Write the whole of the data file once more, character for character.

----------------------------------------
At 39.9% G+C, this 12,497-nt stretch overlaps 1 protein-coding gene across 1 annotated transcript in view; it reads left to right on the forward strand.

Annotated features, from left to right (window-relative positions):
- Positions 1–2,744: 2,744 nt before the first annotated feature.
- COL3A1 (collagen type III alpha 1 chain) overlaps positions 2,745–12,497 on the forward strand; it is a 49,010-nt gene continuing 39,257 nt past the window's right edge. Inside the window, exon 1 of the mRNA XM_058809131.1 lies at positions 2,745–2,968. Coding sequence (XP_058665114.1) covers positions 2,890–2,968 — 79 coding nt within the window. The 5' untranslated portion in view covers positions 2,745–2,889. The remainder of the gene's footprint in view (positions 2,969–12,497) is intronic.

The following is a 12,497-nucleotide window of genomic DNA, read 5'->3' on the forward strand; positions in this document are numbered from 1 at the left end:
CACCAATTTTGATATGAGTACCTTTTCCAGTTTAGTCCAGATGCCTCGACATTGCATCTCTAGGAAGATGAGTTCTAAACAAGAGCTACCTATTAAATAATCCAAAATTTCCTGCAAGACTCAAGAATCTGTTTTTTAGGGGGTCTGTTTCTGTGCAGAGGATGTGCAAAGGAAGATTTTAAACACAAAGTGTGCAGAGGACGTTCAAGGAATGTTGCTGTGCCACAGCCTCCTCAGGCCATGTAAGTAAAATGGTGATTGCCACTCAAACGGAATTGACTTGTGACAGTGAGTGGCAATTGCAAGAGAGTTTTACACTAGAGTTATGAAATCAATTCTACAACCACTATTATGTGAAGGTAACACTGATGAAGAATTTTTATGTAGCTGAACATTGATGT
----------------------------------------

At 39.9% G+C, this 12,497-nt stretch overlaps 1 protein-coding gene across 1 annotated transcript in view; it reads left to right on the forward strand.

Annotated features, from left to right (window-relative positions):
- Positions 1–2,744: 2,744 nt before the first annotated feature.
- COL3A1 (collagen type III alpha 1 chain) overlaps positions 2,745–12,497 on the forward strand; it is a 49,010-nt gene continuing 39,257 nt past the window's right edge. Inside the window, exon 1 of the mRNA XM_058809131.1 lies at positions 2,745–2,968. Coding sequence (XP_058665114.1) covers positions 2,890–2,968 — 79 coding nt within the window. The 5' untranslated portion in view covers positions 2,745–2,889. The remainder of the gene's footprint in view (positions 2,969–12,497) is intronic.

The following is a 12,497-nucleotide window of genomic DNA, read 5'->3' on the forward strand; positions in this document are numbered from 1 at the left end:
CACCAATTTTGATATGAGTACCTTTTCCAGTTTAGTCCAGATGCCTCGACATTGCATCTCTAGGAAGATGAGTTCTAAACAAGAGCTACCTATTAAATAATCCAAAATTTCCTGCAAGACTCAAGAATCTGTTTTTTAGGGGGTCTGTTTCTGTGCAGAGGATGTGCAAAGGAAGATTTTAAACACAAAGTGTGCAGAGGACGTTCAAGGAATGTTGCTGTGCCACAGCCTCCTCAGGCCATGTAAGTAAAATGGTGATTGCCACTCAAACGGAATTGACTTGTGACAGTGAGTGGCAATTGCAAGAGAGTTTTACACTAGAGTTATGAAATCAATTCTACAACCACTATTATGTGAAGGTAACACTGATGAAGAATTTTTATGTAGCTGAACATTGATGT